A person’s chances of developing type 2 diabetes depend on a combination of risk factors such as genes and lifestyle. Although one can’t change risk factors such as family history, age, or ethnicity, you can change lifestyle risk factors around eating, physical activity, and weight. Getting sunburnt is another lesser-known risk factor increasing your blood sugar levels.
When out in the sun your body is experiencing stress and one’s normal routines are likely being disrupted.
Keeping a closer eye on blood glucose levels gives you the opportunity to respond sooner and keep them in check.
Being out in the sun can also increase blood glucose levels through dehydration.
When the body becomes heated it sweats, which can lead to dehydration.
Dehydration is also stressful to the body and can lead to higher blood glucose levels.
Scientists hypothesise that dehydration can lead to an increase in the hormone vasopressin, which prompts the kidneys to retain water and for the liver to produce blood sugar, potentially affecting the body’s ability to regulate insulin over time.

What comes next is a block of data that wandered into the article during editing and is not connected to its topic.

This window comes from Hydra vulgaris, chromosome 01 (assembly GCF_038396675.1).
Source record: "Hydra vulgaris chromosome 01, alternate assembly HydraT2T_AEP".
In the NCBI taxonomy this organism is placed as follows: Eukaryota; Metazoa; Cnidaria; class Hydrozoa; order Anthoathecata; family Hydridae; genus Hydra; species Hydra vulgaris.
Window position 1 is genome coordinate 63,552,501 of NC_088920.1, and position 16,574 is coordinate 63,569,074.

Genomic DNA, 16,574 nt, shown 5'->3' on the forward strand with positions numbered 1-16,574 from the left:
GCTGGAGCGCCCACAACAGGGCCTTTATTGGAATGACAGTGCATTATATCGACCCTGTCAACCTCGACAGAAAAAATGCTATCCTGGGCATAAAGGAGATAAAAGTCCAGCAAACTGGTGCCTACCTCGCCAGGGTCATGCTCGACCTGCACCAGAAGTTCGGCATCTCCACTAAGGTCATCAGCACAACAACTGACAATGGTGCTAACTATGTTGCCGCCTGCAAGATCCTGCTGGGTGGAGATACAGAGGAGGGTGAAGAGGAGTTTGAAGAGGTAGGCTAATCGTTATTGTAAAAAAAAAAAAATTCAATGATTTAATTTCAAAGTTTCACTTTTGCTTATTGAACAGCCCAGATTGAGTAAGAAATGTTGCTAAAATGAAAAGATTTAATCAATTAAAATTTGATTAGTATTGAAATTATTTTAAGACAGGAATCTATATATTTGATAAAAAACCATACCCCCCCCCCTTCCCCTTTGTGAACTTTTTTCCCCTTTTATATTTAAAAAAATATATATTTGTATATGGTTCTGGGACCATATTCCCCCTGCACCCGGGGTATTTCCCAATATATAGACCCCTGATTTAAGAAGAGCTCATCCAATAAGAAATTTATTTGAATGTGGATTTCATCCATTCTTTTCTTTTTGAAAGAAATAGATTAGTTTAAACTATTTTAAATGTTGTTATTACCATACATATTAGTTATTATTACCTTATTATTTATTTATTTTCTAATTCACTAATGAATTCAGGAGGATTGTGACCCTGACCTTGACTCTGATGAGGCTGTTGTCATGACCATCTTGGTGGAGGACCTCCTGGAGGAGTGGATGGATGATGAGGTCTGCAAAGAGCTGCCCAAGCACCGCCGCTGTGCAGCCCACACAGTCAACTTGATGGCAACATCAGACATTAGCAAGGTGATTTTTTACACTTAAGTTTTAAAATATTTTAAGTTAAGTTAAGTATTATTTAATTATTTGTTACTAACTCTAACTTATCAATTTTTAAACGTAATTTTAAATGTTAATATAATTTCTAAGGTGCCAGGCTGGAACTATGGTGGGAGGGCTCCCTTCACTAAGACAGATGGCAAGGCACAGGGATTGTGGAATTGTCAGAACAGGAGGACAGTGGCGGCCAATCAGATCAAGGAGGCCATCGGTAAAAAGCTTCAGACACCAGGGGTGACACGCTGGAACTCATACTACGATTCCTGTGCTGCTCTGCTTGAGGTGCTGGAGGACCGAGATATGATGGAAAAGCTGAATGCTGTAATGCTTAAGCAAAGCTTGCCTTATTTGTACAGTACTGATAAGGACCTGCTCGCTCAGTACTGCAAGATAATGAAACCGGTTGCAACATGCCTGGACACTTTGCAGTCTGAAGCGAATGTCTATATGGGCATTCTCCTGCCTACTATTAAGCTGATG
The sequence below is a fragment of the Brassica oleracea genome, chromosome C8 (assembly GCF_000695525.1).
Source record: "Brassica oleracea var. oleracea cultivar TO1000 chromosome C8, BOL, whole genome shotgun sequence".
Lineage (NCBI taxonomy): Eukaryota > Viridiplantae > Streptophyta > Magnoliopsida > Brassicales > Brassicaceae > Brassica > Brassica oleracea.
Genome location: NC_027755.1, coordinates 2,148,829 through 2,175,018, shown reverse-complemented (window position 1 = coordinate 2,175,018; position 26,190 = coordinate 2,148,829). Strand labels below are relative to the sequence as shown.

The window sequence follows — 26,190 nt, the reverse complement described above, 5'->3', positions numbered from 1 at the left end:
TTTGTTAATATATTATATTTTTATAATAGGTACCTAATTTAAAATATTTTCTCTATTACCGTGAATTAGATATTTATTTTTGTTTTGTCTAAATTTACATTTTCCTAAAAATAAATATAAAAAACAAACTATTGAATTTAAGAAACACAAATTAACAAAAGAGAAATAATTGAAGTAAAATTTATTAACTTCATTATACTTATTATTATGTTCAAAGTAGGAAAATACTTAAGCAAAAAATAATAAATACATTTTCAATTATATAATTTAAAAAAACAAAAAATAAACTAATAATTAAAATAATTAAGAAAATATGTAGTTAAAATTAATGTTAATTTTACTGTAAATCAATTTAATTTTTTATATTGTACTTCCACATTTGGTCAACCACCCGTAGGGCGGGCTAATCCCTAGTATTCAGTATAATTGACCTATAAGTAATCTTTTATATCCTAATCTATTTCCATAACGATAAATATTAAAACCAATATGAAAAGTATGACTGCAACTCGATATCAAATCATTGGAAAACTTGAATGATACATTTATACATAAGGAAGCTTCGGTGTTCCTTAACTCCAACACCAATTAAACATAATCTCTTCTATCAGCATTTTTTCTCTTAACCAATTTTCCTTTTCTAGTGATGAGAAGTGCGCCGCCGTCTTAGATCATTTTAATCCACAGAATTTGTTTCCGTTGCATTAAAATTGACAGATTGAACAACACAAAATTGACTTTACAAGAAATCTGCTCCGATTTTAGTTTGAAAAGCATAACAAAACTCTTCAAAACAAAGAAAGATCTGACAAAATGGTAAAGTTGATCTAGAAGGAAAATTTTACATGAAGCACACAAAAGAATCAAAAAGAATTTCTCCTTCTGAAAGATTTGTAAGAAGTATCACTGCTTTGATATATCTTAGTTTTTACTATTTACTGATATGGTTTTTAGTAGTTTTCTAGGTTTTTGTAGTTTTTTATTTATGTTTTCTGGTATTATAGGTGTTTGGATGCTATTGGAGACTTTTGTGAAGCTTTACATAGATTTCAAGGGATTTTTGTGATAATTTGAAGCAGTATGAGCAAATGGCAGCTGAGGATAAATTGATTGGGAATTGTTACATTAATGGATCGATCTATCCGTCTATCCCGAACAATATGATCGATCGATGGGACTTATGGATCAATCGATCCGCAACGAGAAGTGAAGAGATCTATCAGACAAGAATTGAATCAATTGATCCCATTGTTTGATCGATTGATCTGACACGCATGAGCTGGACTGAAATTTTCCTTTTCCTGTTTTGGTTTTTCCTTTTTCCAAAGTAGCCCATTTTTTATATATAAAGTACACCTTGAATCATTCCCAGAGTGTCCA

The Centers for Disease Control and Prevention (CDC) lists the surprising triggers that can send a person’s blood sugar soaring which include:
Sunburn. The pain causes stress, and stress increases blood sugar levels.
Artificial sweeteners. More research needs to be done, but some studies show they can raise blood sugar.
Coffee. Some people’s blood sugar is extra-sensitive to caffeine.
Losing sleep. Even just one night of too little sleep can make your body use insulin less efficiently.
Skipping breakfast. Going without that morning meal can increase blood sugar after both lunch and dinner.